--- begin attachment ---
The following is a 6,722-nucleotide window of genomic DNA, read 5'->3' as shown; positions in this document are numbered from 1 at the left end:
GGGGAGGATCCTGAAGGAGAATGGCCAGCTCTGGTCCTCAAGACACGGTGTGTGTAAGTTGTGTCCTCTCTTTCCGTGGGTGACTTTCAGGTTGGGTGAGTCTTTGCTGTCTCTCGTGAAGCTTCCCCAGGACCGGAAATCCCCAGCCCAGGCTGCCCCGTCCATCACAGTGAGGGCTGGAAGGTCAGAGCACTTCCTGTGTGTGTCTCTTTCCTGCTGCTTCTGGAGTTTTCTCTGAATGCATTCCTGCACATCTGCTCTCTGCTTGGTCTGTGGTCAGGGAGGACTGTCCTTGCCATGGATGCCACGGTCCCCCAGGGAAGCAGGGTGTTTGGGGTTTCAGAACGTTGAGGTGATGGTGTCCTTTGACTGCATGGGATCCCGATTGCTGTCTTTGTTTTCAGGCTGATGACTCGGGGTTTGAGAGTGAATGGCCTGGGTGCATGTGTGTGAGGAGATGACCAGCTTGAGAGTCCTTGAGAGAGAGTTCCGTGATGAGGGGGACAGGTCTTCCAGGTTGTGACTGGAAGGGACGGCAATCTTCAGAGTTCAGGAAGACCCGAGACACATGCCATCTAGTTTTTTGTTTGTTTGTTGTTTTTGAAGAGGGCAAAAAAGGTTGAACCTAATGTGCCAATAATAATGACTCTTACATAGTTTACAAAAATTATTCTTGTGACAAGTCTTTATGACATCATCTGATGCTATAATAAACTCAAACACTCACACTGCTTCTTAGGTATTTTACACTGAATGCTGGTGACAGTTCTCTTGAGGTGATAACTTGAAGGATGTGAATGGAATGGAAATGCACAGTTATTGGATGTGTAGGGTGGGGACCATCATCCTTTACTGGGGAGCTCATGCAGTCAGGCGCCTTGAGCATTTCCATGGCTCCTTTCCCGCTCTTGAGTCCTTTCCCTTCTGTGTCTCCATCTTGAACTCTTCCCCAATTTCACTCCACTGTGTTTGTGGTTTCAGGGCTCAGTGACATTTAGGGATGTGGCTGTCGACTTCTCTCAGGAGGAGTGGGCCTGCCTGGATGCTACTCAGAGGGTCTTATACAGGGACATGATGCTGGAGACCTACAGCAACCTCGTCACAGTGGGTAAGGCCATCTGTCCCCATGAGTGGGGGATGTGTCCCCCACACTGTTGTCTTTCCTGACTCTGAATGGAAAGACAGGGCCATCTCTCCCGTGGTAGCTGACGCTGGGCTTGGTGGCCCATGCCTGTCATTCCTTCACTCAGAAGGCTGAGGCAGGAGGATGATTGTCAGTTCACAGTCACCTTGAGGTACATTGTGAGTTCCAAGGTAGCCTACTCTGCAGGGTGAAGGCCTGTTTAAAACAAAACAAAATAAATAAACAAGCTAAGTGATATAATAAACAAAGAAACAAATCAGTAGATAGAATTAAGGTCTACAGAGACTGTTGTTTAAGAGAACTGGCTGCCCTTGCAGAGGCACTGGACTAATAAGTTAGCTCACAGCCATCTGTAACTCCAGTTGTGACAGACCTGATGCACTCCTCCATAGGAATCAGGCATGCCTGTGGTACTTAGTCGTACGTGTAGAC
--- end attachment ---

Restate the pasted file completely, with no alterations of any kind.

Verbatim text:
The following is a 6,722-nucleotide window of genomic DNA, read 5'->3' as shown; positions in this document are numbered from 1 at the left end:
GGGGAGGATCCTGAAGGAGAATGGCCAGCTCTGGTCCTCAAGACACGGTGTGTGTAAGTTGTGTCCTCTCTTTCCGTGGGTGACTTTCAGGTTGGGTGAGTCTTTGCTGTCTCTCGTGAAGCTTCCCCAGGACCGGAAATCCCCAGCCCAGGCTGCCCCGTCCATCACAGTGAGGGCTGGAAGGTCAGAGCACTTCCTGTGTGTGTCTCTTTCCTGCTGCTTCTGGAGTTTTCTCTGAATGCATTCCTGCACATCTGCTCTCTGCTTGGTCTGTGGTCAGGGAGGACTGTCCTTGCCATGGATGCCACGGTCCCCCAGGGAAGCAGGGTGTTTGGGGTTTCAGAACGTTGAGGTGATGGTGTCCTTTGACTGCATGGGATCCCGATTGCTGTCTTTGTTTTCAGGCTGATGACTCGGGGTTTGAGAGTGAATGGCCTGGGTGCATGTGTGTGAGGAGATGACCAGCTTGAGAGTCCTTGAGAGAGAGTTCCGTGATGAGGGGGACAGGTCTTCCAGGTTGTGACTGGAAGGGACGGCAATCTTCAGAGTTCAGGAAGACCCGAGACACATGCCATCTAGTTTTTTGTTTGTTTGTTGTTTTTGAAGAGGGCAAAAAAGGTTGAACCTAATGTGCCAATAATAATGACTCTTACATAGTTTACAAAAATTATTCTTGTGACAAGTCTTTATGACATCATCTGATGCTATAATAAACTCAAACACTCACACTGCTTCTTAGGTATTTTACACTGAATGCTGGTGACAGTTCTCTTGAGGTGATAACTTGAAGGATGTGAATGGAATGGAAATGCACAGTTATTGGATGTGTAGGGTGGGGACCATCATCCTTTACTGGGGAGCTCATGCAGTCAGGCGCCTTGAGCATTTCCATGGCTCCTTTCCCGCTCTTGAGTCCTTTCCCTTCTGTGTCTCCATCTTGAACTCTTCCCCAATTTCACTCCACTGTGTTTGTGGTTTCAGGGCTCAGTGACATTTAGGGATGTGGCTGTCGACTTCTCTCAGGAGGAGTGGGCCTGCCTGGATGCTACTCAGAGGGTCTTATACAGGGACATGATGCTGGAGACCTACAGCAACCTCGTCACAGTGGGTAAGGCCATCTGTCCCCATGAGTGGGGGATGTGTCCCCCACACTGTTGTCTTTCCTGACTCTGAATGGAAAGACAGGGCCATCTCTCCCGTGGTAGCTGACGCTGGGCTTGGTGGCCCATGCCTGTCATTCCTTCACTCAGAAGGCTGAGGCAGGAGGATGATTGTCAGTTCACAGTCACCTTGAGGTACATTGTGAGTTCCAAGGTAGCCTACTCTGCAGGGTGAAGGCCTGTTTAAAACAAAACAAAATAAATAAACAAGCTAAGTGATATAATAAACAAAGAAACAAATCAGTAGATAGAATTAAGGTCTACAGAGACTGTTGTTTAAGAGAACTGGCTGCCCTTGCAGAGGCACTGGACTAATAAGTTAGCTCACAGCCATCTGTAACTCCAGTTGTGACAGACCTGATGCACTCCTCCATAGGAATCAGGCATGCCTGTGGTACTTAGTCGTACGTGTAGAC